Julio Lugo is entering his 10th year in Major League Baseball. He’s in the third year of a four-year, $36 million contract with the Red Sox but has struggled since coming to Boston. After hitting .237 in 2007 with the Sox, Lugo battled through injuries that ultimately knocked him to the sidelines for good last season on July 12. His batting average for 2008 was .268 with just one home run in 261 at-bats.
Now, Lugo, 33, is healthy and determined to reclaim his position as an every-day big-league shortstop. We spoke about his condition, the competition for his job, and what it will take for him to return to the form that led him to a .308 batting average with Tampa Bay in 2006 (although he struggled after being traded to the Dodgers late that season).
TC: You look a little bigger this spring. Have you added weight in the off-season?
Lugo: I worked out a little more. I added 10 pounds. At the end of last season, I was this same size. When I went home, I was able to work out and get more rest even though I didnít want that rest.
TC: Jed Lowrie played well in your absence last year. Thereís been talk about a battle for the shortstop position this year. Are you the starting shortstop on this team?
Lugo: Thatís the way I look at it. Thatís the way Iím always going to see it no matter what happens. I didnít play last year for a period of time, and he came in and played well. People are going to forget about you. Thatís human nature. You know what? Now Iím here, and people are going to see me working, and people are going to remember me. Thatís why I get paid a lot of money. You get paid this much money for a reason. You donít get paid that money just to be here or to be on the bench.
TC: Youíve been asked a lot about the competition with Jed Lowrie. Is that competition a good thing?
Lugo: Every year thereís competition. Every day you come to the field thereís competition. Itís not just one player, itís the whole team. There are a lot of guys in the minor leagues trying to take your job. Itís not only this team, itís not only Jed. Itís a bunch of guys that want to be a major league shortstop.
TC: You hit .308 in 2006 with Tampa Bay, but we havenít seen those kind of numbers from you with the Red Sox. Will Sox fans get to see that from you this year?
Lugo: Of course. I havenít been able to put together a full season in a Red Sox uniform unfortunately, but this year is a new year for me and Iím going to have a fresh start from head to toe. Iím ready to do that, Iím ready to step up and play.
TC: How is the relationship between you and Lowrie?
Lugo: Thereís nothing bad between us. I understand heís a young guy coming up and we play the same position. Iím just not ready to give it up right now. This is my home, and I donít plan on going anywhere. I donít have any grudge against him. Youíve got to understand that everybody wants to play. Itís not only him. Thereís a bunch of kids in the minor leagues who want to try to take your job, too. Youíve got to get ready and do what you can do. Play your best every day.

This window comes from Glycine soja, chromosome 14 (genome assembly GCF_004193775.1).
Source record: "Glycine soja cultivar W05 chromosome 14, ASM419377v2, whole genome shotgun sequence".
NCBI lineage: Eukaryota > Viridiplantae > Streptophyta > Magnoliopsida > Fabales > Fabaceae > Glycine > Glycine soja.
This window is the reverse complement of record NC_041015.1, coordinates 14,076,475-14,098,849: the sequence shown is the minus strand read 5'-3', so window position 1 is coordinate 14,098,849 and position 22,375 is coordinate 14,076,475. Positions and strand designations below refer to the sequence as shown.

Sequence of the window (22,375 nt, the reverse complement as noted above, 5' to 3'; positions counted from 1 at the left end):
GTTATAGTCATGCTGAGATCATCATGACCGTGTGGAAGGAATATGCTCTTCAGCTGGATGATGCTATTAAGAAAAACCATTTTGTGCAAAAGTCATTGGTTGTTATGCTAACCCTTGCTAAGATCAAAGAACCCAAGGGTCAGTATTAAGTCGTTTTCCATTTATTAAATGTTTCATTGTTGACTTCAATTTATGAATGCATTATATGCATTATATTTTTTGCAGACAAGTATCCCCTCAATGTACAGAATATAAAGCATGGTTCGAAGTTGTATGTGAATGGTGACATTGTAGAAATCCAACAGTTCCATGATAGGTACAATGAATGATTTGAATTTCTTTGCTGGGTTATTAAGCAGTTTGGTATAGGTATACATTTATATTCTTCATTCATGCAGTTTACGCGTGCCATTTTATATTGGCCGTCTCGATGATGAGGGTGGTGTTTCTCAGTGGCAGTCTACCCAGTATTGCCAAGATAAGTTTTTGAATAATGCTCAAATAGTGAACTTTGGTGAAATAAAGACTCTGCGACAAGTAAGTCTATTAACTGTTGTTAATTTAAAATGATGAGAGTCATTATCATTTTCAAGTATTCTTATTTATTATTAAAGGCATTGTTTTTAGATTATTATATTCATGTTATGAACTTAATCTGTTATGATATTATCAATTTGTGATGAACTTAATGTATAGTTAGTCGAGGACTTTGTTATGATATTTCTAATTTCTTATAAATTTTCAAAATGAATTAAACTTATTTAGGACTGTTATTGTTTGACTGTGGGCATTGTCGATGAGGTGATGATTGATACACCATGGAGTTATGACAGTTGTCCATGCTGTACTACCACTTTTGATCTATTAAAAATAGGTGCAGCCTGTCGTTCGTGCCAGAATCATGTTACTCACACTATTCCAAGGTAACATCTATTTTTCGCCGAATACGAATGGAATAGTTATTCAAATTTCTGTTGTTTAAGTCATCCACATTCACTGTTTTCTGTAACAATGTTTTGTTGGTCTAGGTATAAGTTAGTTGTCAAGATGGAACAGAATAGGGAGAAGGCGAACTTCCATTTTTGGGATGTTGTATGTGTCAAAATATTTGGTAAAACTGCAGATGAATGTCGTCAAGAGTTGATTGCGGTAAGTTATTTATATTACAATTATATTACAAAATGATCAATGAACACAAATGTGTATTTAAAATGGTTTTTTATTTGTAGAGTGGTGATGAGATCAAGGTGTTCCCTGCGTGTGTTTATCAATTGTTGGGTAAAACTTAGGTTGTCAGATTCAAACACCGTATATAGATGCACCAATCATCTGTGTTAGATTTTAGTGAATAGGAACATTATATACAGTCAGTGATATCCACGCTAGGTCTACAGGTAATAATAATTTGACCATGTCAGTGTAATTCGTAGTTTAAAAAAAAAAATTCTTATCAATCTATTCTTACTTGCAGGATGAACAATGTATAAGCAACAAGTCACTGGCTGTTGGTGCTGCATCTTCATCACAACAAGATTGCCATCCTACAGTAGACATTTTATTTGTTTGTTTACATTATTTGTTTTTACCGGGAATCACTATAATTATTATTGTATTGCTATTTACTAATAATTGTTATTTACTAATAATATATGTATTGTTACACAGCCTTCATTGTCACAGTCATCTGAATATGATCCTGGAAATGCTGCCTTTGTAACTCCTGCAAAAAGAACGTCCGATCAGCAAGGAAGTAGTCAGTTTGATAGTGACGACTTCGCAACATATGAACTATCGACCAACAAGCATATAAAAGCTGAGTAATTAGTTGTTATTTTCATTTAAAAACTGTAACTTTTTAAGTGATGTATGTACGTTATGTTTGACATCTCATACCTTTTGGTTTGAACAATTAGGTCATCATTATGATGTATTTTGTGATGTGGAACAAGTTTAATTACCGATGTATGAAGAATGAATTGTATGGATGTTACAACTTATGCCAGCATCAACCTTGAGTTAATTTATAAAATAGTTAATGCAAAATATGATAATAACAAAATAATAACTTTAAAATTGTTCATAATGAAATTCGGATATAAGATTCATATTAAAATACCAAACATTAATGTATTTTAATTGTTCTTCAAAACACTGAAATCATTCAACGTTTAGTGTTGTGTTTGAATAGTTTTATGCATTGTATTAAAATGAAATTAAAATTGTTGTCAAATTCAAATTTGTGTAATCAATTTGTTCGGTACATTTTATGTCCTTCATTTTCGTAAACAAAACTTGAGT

TC: You were that guy once.
Lugo: Oh, yeah, and I remember it was our new first base coach, Tim Bogar. When I came up, he was the shortstop in Houston, and he helped me a lot. He was a little older than me then [laughs].
TC: How much was he able to help you as a new kid in the game?
Lugo: A lot. Heís one of those type of guys that doesnít mind helping you, to teach you something. Some guys, they feel threatened. They donít want to help you, they donít want to work out with you. This guy, he taught me that it was easier to catch the ball at certain angles. The big leagues are different, you canít lay back for balls as much as in the minor leagues, and he taught me that. Those little things are important. Thatís the way I play. Last year I had some problems with Luis [Alicea] because he wanted to change the whole way I play. I felt uncomfortable. It was another type of Julio Lugo, trying things Iíd never done. Itís difficult. Iíve been playing baseball for 20-something [years]. Seeing Bogar here, I was so much happier because he knows my way of playing, my style.
TC: Do you see yourself as that veteran now, helping out younger players like Lowrie?
Lugo: Of course. Itís something you do, itís just being a human being. Not only him, but anybody. Anybody who needs help, in or outside of baseball. For me, itís natural to do that.
TC: The people who knew you in Tampa always said your enthusiasm and love of the game were contagious. How tough has it been to be that guy when youíre struggling and hurt?
Lugo: When youíre battling injuries, thereís nothing you can do because you canít run around. You canít do anything. I love to play, and if Iím not playing Iím not going to be happy. Sometimes, when youíre not playing as well as you know you can, youíre not enjoying anything. You know you can hit. Thatís something Iíve always done. I could hit. I could field. I could steal bases. When youíre not doing the things you know you can do, youíre not going to be enjoying it.
TC: Does that make being back on the field this spring that much more enjoyable for you?
Lugo: Oh, yeah. Iím going to put it together this year.
OT contributor Tom Caron is the studio host of Boston Red Sox broadcasts on the New England Sports Network.